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Kale’s Cheerleaders

One of the most robust-looking vegetables in any garden is kale in all its varietal splendor — red leaved, purple-veined, blue green or nearly black; ruffled, savoyed and smooth. One look at kale and you know you should eat it, and given the robust good looks of the leaves, you’d expect them to make for spectacular eating. But I often find kale disappointing, really a bit on the bland side and not nearly as exciting as pungent broccoli raab or the equally pungent frilly mustard greens. I do buy it faithfully but don’t always get around to cooking it for there’s nearly always something more enticing to cook first.

Asking the Internet for advice

Really, I want to do more than tolerate or merely like kale; I want to love it. I know some people feel passionate this vegetable and I want to be one of those people. Because I’m not, and because while I was idly figuring out how to use Facebook, I typed a message into the “What’s on your mind?” space: “I’m determined to like kale more than I do. Are there any passionate kale eaters out there?”

The responses came rolling in — 80 of them and counting! Only one person wrote that she didn’t care for kale and had made her peace with that. As for everyone else — my, such enthusiasm for the leaf! The beautiful long, tongue-shaped lacinato variety, (also known as Dinosaur tongue, cavalo nero, and Tuscan kale) was repeatedly named as a favorite, though no one actually said why. Its appearance may be one reason; those long bubbly looking leaves of the darkest and blackest of greens are beguiling. Plus they don’t seem as if they’d be scratchy in the mouth, like some of the ruffled kinds suggest, especially in salads.

Kale salads? Why yes. Kale is, apparently, the new salad green. I discovered it at Santa Fe’s Café Pasqual after hearing it enthusiastically discussed by the diners at the next table. A cascade of slivered dark ribboned leaves studded with pine nuts, tiny white cubes of goat feta, and a shower of toasted sesame seeds amounted to one the most exciting salad I’d eaten in years, and I’ve been working on kale salads ever since. A number of the Facebook responses also centered on salads. They suggested kale tossed with lemon vinaigrettes, or mixed with red onions, olive oil and lemon, or jumbled up with apples, pomegranate seeds, and walnuts with a honeyed dressing, or mingled with nuts, Craisins, and tossed with flax seed oil or, in the style of Berkeley’s Café Rouge, done up as a Caesar salad. Our collective experience suggested that the big tough leaves don’t work; they just remain tough and you feel like a ruminant trying to get them down. But since all kale leaves, whether young or old, are extra-durable, you can make a salad, keep it around a day and find it improves, which you can’t do with lettuce.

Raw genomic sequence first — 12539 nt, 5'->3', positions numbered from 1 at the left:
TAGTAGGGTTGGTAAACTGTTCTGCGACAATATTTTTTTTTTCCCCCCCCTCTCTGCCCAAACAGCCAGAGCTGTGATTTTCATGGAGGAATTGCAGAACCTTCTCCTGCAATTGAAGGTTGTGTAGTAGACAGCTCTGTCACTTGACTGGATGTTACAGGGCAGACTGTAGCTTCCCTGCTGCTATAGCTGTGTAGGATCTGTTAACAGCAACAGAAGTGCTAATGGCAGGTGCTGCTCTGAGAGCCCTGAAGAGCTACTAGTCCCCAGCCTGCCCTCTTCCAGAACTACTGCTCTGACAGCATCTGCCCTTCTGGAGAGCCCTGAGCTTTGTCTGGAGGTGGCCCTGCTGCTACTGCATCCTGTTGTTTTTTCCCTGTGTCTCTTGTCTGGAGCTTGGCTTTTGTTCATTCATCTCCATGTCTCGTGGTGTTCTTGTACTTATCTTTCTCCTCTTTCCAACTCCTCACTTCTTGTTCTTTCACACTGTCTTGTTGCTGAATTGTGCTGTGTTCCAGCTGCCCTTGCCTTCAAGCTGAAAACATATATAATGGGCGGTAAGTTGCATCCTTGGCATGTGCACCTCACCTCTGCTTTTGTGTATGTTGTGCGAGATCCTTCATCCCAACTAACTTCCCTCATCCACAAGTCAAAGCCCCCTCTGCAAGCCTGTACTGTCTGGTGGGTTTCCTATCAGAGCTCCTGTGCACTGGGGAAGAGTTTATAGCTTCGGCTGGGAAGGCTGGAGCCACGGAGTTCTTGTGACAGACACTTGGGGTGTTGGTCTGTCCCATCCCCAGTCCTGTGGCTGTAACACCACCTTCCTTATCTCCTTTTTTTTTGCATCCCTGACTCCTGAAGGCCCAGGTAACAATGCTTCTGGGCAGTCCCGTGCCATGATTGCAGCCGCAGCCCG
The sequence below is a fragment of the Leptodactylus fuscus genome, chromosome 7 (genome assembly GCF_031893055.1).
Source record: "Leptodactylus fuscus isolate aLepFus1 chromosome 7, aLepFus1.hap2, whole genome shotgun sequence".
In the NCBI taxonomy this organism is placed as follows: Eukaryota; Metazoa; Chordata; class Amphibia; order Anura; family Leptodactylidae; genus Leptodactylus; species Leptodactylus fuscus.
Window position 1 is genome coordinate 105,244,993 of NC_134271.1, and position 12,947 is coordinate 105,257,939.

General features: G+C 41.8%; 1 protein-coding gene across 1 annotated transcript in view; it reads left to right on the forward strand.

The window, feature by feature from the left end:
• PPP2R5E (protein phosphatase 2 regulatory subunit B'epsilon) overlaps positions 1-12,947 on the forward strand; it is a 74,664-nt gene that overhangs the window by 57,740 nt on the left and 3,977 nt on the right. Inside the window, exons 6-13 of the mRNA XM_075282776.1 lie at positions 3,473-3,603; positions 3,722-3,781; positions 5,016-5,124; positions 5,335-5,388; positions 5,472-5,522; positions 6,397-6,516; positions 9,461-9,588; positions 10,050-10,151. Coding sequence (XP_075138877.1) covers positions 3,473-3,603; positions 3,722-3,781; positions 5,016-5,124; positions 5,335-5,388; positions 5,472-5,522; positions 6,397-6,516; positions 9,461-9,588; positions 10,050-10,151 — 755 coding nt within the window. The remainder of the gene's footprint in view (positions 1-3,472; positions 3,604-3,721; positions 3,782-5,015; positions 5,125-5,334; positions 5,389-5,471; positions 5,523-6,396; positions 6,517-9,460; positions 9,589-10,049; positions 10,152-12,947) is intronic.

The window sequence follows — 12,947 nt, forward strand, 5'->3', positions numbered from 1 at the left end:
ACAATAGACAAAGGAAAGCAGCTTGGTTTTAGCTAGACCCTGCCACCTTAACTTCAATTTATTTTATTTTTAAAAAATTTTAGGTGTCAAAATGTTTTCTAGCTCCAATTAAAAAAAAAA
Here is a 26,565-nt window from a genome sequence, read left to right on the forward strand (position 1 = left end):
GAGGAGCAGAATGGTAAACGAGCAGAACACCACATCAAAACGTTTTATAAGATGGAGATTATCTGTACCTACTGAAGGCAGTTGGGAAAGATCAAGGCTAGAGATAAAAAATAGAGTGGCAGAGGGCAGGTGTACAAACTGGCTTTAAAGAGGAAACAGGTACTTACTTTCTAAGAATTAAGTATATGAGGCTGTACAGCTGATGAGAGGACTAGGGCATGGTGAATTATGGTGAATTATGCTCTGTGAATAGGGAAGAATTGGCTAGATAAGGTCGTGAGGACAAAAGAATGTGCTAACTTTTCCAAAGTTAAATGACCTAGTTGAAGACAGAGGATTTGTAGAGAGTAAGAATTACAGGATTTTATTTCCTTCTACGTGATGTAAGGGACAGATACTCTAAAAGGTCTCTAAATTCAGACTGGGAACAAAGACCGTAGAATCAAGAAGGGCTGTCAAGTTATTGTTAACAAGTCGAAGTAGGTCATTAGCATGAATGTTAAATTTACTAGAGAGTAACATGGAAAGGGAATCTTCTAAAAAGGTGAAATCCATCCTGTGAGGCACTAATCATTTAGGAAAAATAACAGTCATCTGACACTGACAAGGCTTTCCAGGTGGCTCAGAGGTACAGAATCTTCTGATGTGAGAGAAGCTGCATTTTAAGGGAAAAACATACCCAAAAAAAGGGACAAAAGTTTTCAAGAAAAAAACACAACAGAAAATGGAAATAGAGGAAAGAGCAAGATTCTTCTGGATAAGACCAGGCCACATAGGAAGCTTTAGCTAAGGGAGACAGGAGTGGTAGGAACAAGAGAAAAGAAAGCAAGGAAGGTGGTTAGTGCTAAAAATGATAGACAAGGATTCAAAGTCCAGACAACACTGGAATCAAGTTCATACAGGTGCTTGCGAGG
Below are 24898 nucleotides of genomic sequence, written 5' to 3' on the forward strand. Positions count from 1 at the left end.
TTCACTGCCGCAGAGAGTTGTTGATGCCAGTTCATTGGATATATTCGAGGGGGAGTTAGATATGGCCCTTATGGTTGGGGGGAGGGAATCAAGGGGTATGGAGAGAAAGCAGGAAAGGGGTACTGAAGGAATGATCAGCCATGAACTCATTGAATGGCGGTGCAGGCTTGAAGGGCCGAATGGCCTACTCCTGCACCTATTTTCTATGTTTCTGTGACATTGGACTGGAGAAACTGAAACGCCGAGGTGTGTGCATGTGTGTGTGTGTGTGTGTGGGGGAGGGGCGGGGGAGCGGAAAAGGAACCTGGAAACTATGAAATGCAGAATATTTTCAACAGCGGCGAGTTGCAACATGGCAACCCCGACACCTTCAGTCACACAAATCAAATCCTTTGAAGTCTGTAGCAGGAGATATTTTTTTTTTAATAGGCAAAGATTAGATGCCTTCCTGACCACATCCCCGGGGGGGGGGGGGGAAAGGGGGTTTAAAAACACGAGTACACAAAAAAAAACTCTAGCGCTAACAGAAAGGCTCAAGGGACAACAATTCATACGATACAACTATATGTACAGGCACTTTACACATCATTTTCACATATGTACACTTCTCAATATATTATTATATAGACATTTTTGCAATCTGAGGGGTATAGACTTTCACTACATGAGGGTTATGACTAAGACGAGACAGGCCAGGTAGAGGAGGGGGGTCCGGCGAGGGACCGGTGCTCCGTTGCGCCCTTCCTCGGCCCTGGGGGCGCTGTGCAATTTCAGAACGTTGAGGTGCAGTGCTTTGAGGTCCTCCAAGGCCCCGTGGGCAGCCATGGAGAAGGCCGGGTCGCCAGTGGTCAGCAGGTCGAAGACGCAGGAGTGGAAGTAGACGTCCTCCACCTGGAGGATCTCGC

Don’t skimp on flavor

Other themes emerged, pork being one, and garlic (lots of it), being another. Vinegar or lemon was always suggested, and kale with potatoes got quite a few mentions. As with other greens, kale somehow comes alive when it runs into a piece of bacon or thick slices of Spanish chorizo, as in a mess of kale with potatoes and chorizo. Of course the kale is going to be scrumptious with all those spices and porcine juices. But kale and potatoes even without the pork, in the style of colcannon, works well too.

Kale can take, and needs, plenty of garlic no matter how it’s cooked, and a splash of acid to wake it up, just as with turnip, collards, mustard and other greens in this family. These additions were always suggested by my Facebook friends no matter the cooking method, except in making kale chips in the oven or adding kale leaves to smoothies. Yes, smoothies! One of the best was from a food cart in Portland, Ore., and you’d never know you were imbibing kale.

Kale as a chip?

Yes, there were many declarations of passionate love for the vegetable, but also a comment by a friend who wrote, “I’m a chard man, myself, but the Mrs. and her friends swear by making kale chips in the oven, sprayed with a little oil. I like my cole crops steamed and bare-naked. No salt. No pepper. But sometimes lavished with fresh, raw tomatoes.”

Bare-naked cole crops are a little extreme for me, plus I’m a chard woman myself. But kale is neutral enough that it can replace chard in soups and frittatas and pasta dishes. You might have to cook it a little longer, unless the leaves are exceptionally small and tender. And as for the rib that runs down the center, remove it in all but the smallest of leaves. It’s as tough as a rope and will never get tender, ever.

One person must have sighed as she wrote: “Kale. Such a wonderfully gratifying vegetable. I just adore it. Eating kale feels like a major hit of minerals and earth I crave.”

If kale does that for you, it’s definitely your vegetable. And with all the mouthwatering suggestions that have come my way, it might become mine too.

Zester Daily contributor Deborah Madison is the author many books on food and cooking, including “The Greens Cookbook” and “Local Flavors: Cooking and Eating From America’s Farmers Markets.” Her latest book is Seasonal Fruit Desserts from Orchard, Farm and Market.”

Photo: Kale farm. Credit: Zeljko Radojko /

Zester Daily contributor Deborah Madison is the author of many books on food and cooking, including "The Greens Cookbook" and "Local Flavors: Cooking and Eating From America's Farmers Markets." Her latest book, "Vegetable Literacy," is a 2014 James Beard Award winner.